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Strang J., Hall W., Hickman M. et al.
BMJ: 2010, 341, c4851
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Introduced in Scotland and England in the mid-late 1990s to prevent overdose, did supervised consumption of methadone really make methadone maintenance safer? After accounting for increased prescribing, this analysis concludes that it did curb methadone-related deaths.
Summary Concern over overdose deaths in which methadone was implicated led in the mid-late 1990s to tighter controls on methadone maintenance in both Scotland and England. These were intended primarily to prevent patients diverting their supplies to the illicit market, risking the lives of non-patients, but also to protect patients themselves by ensuring they took their medication, could not 'hoard' supplies, and by greater supervision over the relatively risky initial weeks of prescribing. Instead of several doses being dispensed at once, clinics more often arranged for only one dose a day to be dispensed, and instead of patients taking these away to consume at home, doses were more often consumed at the clinic or (more usually) at the pharmacy where staff could supervise the process. This study aimed to assess whether these changes really did prevent methadone overdose deaths. Its innovation was to account for the tendency for deaths to rise simply because more methadone was being prescribed to more patients by calculating an index of the number of deaths per million doses. In other words, it was interested in whether on average each dose of methadone was less likely to result in a death after controls were tightened.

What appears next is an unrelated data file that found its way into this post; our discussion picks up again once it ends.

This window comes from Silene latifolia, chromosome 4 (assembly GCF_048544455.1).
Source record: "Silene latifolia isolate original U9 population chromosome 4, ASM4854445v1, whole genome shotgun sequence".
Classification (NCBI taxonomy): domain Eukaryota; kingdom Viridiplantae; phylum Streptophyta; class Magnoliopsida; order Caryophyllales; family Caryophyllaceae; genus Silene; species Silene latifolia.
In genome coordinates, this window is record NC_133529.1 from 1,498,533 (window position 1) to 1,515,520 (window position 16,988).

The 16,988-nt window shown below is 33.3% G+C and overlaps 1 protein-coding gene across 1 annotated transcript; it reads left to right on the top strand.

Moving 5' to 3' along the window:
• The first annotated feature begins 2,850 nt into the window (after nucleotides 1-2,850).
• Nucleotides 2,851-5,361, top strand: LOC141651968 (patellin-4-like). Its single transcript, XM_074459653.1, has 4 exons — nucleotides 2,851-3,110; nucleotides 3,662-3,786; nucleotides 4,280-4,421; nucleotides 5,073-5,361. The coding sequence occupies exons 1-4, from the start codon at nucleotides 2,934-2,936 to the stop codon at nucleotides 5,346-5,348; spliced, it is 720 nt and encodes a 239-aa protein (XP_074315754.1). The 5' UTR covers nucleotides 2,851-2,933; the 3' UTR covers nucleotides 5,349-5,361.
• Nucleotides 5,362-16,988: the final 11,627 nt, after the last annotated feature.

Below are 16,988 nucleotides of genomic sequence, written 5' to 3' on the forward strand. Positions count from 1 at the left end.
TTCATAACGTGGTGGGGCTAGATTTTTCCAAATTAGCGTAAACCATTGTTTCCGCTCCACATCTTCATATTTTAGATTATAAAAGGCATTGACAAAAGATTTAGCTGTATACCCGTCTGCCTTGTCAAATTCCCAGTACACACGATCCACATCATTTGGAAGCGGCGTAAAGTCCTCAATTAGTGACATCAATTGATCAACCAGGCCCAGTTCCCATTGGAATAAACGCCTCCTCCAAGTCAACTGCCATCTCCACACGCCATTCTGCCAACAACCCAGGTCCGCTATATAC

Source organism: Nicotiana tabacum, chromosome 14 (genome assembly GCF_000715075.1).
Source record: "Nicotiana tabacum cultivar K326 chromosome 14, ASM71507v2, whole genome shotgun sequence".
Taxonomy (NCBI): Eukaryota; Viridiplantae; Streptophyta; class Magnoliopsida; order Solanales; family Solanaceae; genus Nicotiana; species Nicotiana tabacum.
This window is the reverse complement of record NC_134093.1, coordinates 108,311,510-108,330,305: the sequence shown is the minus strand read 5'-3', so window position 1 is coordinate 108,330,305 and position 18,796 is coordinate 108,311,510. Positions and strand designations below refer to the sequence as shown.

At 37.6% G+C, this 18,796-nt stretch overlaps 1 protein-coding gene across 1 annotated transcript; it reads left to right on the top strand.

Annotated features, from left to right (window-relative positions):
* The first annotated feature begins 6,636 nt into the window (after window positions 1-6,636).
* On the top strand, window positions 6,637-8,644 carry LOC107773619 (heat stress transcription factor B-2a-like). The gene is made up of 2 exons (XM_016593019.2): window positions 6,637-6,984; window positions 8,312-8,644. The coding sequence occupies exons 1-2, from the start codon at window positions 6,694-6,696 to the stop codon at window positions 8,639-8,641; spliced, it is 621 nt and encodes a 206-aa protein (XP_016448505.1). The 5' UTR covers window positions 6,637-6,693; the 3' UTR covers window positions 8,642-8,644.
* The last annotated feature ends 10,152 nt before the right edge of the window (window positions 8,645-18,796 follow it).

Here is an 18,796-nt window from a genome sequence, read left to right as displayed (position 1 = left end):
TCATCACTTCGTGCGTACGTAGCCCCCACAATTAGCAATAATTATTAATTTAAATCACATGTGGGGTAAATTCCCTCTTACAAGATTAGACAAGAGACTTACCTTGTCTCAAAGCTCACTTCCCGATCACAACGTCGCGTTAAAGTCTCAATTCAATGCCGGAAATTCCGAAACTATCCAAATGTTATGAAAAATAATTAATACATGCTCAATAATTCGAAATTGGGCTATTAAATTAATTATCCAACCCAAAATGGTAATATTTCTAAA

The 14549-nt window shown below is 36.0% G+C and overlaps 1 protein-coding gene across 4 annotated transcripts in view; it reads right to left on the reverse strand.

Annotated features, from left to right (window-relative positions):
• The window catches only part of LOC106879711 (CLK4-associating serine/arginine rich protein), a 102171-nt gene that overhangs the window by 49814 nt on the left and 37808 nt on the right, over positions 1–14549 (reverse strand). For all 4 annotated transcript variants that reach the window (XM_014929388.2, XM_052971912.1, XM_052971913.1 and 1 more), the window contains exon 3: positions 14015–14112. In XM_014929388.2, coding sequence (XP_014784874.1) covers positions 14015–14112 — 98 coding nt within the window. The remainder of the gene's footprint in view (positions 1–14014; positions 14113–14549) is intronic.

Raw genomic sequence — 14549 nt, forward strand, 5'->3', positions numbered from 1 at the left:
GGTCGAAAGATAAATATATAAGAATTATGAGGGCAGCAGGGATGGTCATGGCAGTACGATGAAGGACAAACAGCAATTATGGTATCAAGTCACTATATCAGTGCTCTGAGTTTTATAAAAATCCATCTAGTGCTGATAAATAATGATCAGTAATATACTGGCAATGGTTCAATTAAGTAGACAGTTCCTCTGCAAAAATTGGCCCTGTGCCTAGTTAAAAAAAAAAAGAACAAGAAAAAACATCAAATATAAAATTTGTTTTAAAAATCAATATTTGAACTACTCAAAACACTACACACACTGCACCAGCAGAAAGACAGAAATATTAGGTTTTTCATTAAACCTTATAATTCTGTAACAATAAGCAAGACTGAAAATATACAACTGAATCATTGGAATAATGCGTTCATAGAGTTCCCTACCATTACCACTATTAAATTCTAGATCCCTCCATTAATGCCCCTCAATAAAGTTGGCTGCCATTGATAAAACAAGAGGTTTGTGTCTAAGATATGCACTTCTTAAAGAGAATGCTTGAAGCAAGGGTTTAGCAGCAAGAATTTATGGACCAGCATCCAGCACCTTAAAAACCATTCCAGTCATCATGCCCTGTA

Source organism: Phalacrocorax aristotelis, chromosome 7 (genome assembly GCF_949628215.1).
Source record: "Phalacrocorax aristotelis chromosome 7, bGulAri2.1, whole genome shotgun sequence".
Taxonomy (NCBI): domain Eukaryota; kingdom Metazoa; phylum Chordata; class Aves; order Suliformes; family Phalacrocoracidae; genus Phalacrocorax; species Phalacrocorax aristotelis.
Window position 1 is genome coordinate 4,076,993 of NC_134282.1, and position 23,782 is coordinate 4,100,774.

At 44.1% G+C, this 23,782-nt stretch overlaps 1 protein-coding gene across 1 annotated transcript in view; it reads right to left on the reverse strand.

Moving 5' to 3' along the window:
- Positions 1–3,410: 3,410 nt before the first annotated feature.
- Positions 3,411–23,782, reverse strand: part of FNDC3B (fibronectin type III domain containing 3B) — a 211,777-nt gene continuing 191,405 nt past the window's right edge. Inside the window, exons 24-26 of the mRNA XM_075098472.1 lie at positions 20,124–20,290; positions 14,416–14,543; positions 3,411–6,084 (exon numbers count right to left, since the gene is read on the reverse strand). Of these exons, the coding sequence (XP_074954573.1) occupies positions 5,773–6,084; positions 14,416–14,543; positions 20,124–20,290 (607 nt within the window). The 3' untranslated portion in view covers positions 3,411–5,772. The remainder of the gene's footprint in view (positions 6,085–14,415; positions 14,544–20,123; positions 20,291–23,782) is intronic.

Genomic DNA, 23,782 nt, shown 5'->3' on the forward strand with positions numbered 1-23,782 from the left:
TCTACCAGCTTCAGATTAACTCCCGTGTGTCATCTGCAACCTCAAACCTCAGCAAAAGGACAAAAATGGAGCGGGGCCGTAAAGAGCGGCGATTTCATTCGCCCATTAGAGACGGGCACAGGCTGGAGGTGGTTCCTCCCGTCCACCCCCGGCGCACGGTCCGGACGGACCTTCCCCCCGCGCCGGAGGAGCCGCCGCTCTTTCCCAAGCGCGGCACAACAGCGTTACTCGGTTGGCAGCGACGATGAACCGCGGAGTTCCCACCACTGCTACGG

Separately for Scotland and England, over the period from 1993 to 2008 the study obtained coroners' records of the numbers of drug-related deaths in which methadone was implicated. Over the same period, records were obtained of the quantity of methadone Incidentally these confirmed that over the 16-year study period methadone prescribing expanded dramatically, in Scotland, from fewer than 0.1 million doses per million of the population in the early 1990s to 1.8 million by 2008. In England the corresponding figures were about 0.1 million in 1993 rising to just over 0.5 million by 2008. prescribed for the treatment of substance dependence by the NHS in the two countries. From this could be estimated the number of doses prescribed on the assumption In fact, average doses in the UK were slightly lower: for example, 47mg in 1995 and 56mg in 2005. that each dose averaged 60mg, the minimum recommended for maintenance prescribing. The next step was to combine deaths and doses to calculate for each year the number of deaths per million doses. This was done separately for deaths in respect of which methadone was the only drug recorded by the coroner, and those in which it was one of several.
The key issue was whether these indices of deaths per million doses dipped after controls were tightened. If they did, this would at least be consistent with the argument that, as intended, daily dispensing and especially The authors note that the "increase in daily dispensing was modest by comparison with the very substantial expansion of supervised methadone consumption in both countries". supervised consumption saved lives. In both countries this was the case; the index dipped substantially over the period when controls were being tightened and then remained at a historically low level.
Supervised consumption began in Scotland in 1992. It became the norm in Glasgow, the major conurbation, by 1995, and nationally by the year 2000. Before widespread adoption of the practice, each million doses of methadone was associated with about 19 methadone-only deaths a year. By the time it had become the national norm in 2000, the death rate had fallen to about 2 per million doses and then remained in low single figures for the rest of the study period. A similar though less pronounced trend was seen with methadone-plus-other-drugs deaths chart.